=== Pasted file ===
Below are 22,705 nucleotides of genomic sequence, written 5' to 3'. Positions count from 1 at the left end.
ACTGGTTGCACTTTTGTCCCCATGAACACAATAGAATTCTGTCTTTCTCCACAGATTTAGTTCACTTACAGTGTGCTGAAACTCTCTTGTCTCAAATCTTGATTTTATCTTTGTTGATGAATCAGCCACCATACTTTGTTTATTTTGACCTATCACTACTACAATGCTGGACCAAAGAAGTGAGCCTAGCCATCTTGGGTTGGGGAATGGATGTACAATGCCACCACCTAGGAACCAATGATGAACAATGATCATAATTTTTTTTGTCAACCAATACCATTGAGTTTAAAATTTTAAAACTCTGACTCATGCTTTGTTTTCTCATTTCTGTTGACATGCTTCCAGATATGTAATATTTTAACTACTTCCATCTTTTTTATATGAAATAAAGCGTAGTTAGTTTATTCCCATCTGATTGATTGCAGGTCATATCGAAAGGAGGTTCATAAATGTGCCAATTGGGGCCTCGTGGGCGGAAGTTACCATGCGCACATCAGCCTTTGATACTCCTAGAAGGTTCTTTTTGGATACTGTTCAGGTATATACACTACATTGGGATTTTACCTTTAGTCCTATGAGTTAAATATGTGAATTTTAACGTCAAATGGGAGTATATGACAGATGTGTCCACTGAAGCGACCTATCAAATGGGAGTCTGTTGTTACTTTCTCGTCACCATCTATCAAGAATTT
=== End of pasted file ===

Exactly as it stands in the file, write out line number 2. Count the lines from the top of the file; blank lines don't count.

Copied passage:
ACTGGTTGCACTTTTGTCCCCATGAACACAATAGAATTCTGTCTTTCTCCACAGATTTAGTTCACTTACAGTGTGCTGAAACTCTCTTGTCTCAAATCTTGATTTTATCTTTGTTGATGAATCAGCCACCATACTTTGTTTATTTTGACCTATCACTACTACAATGCTGGACCAAAGAAGTGAGCCTAGCCATCTTGGGTTGGGGAATGGATGTACAATGCCACCACCTAGGAACCAATGATGAACAATGATCATAATTTTTTTTGTCAACCAATACCATTGAGTTTAAAATTTTAAAACTCTGACTCATGCTTTGTTTTCTCATTTCTGTTGACATGCTTCCAGATATGTAATATTTTAACTACTTCCATCTTTTTTATATGAAATAAAGCGTAGTTAGTTTATTCCCATCTGATTGATTGCAGGTCATATCGAAAGGAGGTTCATAAATGTGCCAATTGGGGCCTCGTGGGCGGAAGTTACCATGCGCACATCAGCCTTTGATACTCCTAGAAGGTTCTTTTTGGATACTGTTCAGGTATATACACTACATTGGGATTTTACCTTTAGTCCTATGAGTTAAATATGTGAATTTTAACGTCAAATGGGAGTATATGACAGATGTGTCCACTGAAGCGACCTATCAAATGGGAGTCTGTTGTTACTTTCTCGTCACCATCTATCAAGAATTT